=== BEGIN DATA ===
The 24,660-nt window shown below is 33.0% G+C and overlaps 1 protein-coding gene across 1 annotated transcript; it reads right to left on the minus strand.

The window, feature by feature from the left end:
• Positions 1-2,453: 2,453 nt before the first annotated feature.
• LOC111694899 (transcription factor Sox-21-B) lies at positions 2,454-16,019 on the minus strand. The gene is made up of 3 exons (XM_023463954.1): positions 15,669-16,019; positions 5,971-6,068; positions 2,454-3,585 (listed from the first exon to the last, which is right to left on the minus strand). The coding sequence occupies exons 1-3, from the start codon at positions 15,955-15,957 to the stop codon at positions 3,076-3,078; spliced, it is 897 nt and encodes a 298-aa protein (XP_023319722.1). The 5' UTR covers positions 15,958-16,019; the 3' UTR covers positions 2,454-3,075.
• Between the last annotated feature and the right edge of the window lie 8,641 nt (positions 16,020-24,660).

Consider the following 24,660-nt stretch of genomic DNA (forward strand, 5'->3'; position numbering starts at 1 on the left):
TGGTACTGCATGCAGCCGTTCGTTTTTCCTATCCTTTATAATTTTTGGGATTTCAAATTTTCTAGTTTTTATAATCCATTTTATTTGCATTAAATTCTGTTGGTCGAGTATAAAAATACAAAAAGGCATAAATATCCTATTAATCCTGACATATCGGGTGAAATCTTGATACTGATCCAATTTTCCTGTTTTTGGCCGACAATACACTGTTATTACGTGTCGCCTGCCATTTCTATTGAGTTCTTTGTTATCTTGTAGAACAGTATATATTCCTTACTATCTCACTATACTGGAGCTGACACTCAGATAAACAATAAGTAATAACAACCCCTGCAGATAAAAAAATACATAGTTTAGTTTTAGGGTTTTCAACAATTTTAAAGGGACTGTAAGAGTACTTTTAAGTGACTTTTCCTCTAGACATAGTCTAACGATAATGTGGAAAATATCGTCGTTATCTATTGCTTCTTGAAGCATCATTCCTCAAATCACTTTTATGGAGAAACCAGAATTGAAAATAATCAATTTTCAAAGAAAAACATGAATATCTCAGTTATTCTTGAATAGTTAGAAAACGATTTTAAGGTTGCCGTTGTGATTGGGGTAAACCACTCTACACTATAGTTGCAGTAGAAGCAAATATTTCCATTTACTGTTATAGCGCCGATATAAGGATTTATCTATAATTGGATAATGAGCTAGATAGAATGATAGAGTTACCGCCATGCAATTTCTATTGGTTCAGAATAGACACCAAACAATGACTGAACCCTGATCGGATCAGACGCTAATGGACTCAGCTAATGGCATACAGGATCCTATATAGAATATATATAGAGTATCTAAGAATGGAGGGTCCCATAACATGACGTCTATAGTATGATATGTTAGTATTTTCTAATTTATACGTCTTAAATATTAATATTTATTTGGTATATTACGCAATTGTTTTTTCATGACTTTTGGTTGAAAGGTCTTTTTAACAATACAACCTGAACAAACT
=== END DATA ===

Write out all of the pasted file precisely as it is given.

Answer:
The 24,660-nt window shown below is 33.0% G+C and overlaps 1 protein-coding gene across 1 annotated transcript; it reads right to left on the minus strand.

The window, feature by feature from the left end:
• Positions 1-2,453: 2,453 nt before the first annotated feature.
• LOC111694899 (transcription factor Sox-21-B) lies at positions 2,454-16,019 on the minus strand. The gene is made up of 3 exons (XM_023463954.1): positions 15,669-16,019; positions 5,971-6,068; positions 2,454-3,585 (listed from the first exon to the last, which is right to left on the minus strand). The coding sequence occupies exons 1-3, from the start codon at positions 15,955-15,957 to the stop codon at positions 3,076-3,078; spliced, it is 897 nt and encodes a 298-aa protein (XP_023319722.1). The 5' UTR covers positions 15,958-16,019; the 3' UTR covers positions 2,454-3,075.
• Between the last annotated feature and the right edge of the window lie 8,641 nt (positions 16,020-24,660).

Consider the following 24,660-nt stretch of genomic DNA (forward strand, 5'->3'; position numbering starts at 1 on the left):
TGGTACTGCATGCAGCCGTTCGTTTTTCCTATCCTTTATAATTTTTGGGATTTCAAATTTTCTAGTTTTTATAATCCATTTTATTTGCATTAAATTCTGTTGGTCGAGTATAAAAATACAAAAAGGCATAAATATCCTATTAATCCTGACATATCGGGTGAAATCTTGATACTGATCCAATTTTCCTGTTTTTGGCCGACAATACACTGTTATTACGTGTCGCCTGCCATTTCTATTGAGTTCTTTGTTATCTTGTAGAACAGTATATATTCCTTACTATCTCACTATACTGGAGCTGACACTCAGATAAACAATAAGTAATAACAACCCCTGCAGATAAAAAAATACATAGTTTAGTTTTAGGGTTTTCAACAATTTTAAAGGGACTGTAAGAGTACTTTTAAGTGACTTTTCCTCTAGACATAGTCTAACGATAATGTGGAAAATATCGTCGTTATCTATTGCTTCTTGAAGCATCATTCCTCAAATCACTTTTATGGAGAAACCAGAATTGAAAATAATCAATTTTCAAAGAAAAACATGAATATCTCAGTTATTCTTGAATAGTTAGAAAACGATTTTAAGGTTGCCGTTGTGATTGGGGTAAACCACTCTACACTATAGTTGCAGTAGAAGCAAATATTTCCATTTACTGTTATAGCGCCGATATAAGGATTTATCTATAATTGGATAATGAGCTAGATAGAATGATAGAGTTACCGCCATGCAATTTCTATTGGTTCAGAATAGACACCAAACAATGACTGAACCCTGATCGGATCAGACGCTAATGGACTCAGCTAATGGCATACAGGATCCTATATAGAATATATATAGAGTATCTAAGAATGGAGGGTCCCATAACATGACGTCTATAGTATGATATGTTAGTATTTTCTAATTTATACGTCTTAAATATTAATATTTATTTGGTATATTACGCAATTGTTTTTTCATGACTTTTGGTTGAAAGGTCTTTTTAACAATACAACCTGAACAAACT